Base64 is a method of encoding binary data into a form of pure text that can be (for example) safely e-mailed. It is intended to be the mechanism for encoding file attatchments to e-mail using MIME, and is generally thought of (coupled with MIME) as a newer alternative to uuencode. Its internal workings are described in detail in part 5.2 of RFC 1521.

Most modern mail clients will transparently encode and decode base64, so you don't really need to be aware of the fact it exists.

Base64 is a content-transfer-encoding method to represent sequences of octets using a subset of the character set, initially developed to allow binaries to slip through mailers unharmed.

Unlike uuencode or base85 encoding (used by Level 2 Postscript), the subset of characters used by base64 are represented identically by ISO 646 (the 7-bit ASCII standard) and all versions of EBCDIC. These characters (and their index, referenced below) are:

 0 A     17 R     34 i     51 z 
 1 B     18 S     35 j     52 0 
 2 C     19 T     36 k     53 1 
 3 D     20 U     37 l     54 2 
 4 E     21 V     38 m     55 3 
 5 F     22 W     39 n     56 4 
 6 G     23 X     40 o     57 5 
 7 H     24 Y     41 p     58 6 
 8 I     25 Z     42 q     59 7 
 9 J     26 a     43 r     60 8 
10 K     27 b     44 s     61 9 
11 L     28 c     45 t     62 + 
12 M     29 d     46 u     63 / 
13 N     30 e     47 v  
14 O     31 f     48 w  (pad) = 
15 P     32 g     49 x   
16 Q     33 h     50 y   
Table lifted from RFC 1521.

Note the 65th character, =, is used for padding at the end of the data.

Using 64 characters allows us to represent 6 bits per printable character. To encode our stream of data, 24 bits (3 octets) are pulled off at a time and split into 6 bit chunks (I'll use wharfinger's example from his uuencode writeup in order to illustrate the parallel):

   00101101 11010010 00100010 
Becomes
   001011 011101 001000 100010 
In decimal:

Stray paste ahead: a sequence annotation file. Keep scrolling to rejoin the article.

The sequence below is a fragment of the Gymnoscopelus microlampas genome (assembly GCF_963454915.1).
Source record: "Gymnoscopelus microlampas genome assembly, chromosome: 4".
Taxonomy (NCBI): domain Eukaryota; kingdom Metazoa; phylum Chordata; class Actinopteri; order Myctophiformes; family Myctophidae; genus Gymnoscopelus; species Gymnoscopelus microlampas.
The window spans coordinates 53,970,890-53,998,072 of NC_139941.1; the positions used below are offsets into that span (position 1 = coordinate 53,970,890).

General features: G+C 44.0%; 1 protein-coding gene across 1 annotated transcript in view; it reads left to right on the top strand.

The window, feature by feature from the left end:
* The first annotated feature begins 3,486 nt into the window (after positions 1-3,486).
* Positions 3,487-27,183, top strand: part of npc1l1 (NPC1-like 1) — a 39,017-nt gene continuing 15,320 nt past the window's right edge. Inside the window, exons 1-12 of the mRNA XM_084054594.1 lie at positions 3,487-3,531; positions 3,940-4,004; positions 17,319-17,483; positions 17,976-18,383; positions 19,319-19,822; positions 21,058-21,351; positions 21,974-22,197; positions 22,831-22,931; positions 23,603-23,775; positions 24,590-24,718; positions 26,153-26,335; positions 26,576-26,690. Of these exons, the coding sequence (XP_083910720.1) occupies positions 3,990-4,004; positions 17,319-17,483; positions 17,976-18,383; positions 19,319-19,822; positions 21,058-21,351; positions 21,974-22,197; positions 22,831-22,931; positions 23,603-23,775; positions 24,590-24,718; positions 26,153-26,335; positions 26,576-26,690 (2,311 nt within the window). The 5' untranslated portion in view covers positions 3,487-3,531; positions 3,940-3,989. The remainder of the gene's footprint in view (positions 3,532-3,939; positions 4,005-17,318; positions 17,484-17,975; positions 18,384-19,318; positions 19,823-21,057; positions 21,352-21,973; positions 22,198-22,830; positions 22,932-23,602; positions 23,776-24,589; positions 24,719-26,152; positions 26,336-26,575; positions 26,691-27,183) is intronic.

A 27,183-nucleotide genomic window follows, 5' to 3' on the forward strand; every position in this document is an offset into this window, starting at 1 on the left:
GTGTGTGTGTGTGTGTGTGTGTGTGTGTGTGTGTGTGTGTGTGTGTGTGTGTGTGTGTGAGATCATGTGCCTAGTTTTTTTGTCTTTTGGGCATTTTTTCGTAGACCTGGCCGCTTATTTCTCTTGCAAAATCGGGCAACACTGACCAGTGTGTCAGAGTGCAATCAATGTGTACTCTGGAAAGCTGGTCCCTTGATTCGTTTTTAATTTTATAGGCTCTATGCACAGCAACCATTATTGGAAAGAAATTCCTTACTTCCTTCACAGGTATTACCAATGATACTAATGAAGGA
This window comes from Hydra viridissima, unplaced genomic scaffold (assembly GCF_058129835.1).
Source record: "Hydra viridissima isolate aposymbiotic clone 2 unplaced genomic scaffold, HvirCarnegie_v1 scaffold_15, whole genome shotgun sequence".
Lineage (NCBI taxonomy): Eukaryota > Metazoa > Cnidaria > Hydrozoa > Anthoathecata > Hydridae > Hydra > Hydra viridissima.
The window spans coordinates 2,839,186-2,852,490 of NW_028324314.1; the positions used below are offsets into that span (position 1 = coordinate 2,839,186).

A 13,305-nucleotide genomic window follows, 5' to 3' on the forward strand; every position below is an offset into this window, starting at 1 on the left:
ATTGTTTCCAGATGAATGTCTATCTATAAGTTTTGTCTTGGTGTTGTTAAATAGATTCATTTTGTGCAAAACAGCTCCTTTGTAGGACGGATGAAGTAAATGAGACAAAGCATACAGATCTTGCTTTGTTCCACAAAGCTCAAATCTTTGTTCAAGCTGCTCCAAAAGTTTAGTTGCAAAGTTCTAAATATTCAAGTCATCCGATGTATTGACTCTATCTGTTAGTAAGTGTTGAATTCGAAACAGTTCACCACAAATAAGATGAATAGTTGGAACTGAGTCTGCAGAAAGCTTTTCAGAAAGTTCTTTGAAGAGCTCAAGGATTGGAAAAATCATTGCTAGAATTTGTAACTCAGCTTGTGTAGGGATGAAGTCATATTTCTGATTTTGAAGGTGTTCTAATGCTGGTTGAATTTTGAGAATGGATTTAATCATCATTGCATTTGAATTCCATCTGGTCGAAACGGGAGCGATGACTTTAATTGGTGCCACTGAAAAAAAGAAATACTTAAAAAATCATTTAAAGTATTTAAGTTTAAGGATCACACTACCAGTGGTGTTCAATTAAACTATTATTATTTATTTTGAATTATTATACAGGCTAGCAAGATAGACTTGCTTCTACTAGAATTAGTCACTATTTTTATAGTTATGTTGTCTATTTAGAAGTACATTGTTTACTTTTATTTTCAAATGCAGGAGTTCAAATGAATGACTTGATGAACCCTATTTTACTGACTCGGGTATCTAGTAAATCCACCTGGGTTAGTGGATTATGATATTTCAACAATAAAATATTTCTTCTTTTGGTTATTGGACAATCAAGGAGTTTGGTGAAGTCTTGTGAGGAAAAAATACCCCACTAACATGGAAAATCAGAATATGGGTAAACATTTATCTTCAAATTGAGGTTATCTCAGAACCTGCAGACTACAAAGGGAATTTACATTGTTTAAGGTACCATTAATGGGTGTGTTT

11     29      8     34
Which (using the above table) would be represented as the characters:
      L      d      I      i     
An astute reader will wonder what happens when fewer than 24 bits are available at end of the data. Well, Astute Reader, remember that the input must be an integral number of octets, so there are only three possibilities:
  • The final quantum is made up of 3 octets (24 bits) -- no padding is necessary.
  • The final quantum is made up of 2 octets (16 bits) -- the encoded output will consist of three characters and marked with one '=' to indicate the amount of padding added. This is done as follows:
       00101101 11010010
    
    Is split into:
       001011 011101 001000
                         ^^
    
    Note that the last grouping must be padded to six bits. In base64 output, the above 16 bits would be represented by, 'Ld8='.
  • The final quantum is made up of 1 octet (8 bits) -- the encoded output will consist of two characters and marked with two '=' characters:
       00101101
    
    Becomes:
       001011 010000
                ^^^^
    
    Again, the last grouping must be padded to six bits. In base64 output, the above 8 bits would be represented by, 'LQ=='.
Note that 24 bits are represented by 32 bits in plain text (4 characters * 8 bits/character) -- this translates to approximately a 33% increase in file size.

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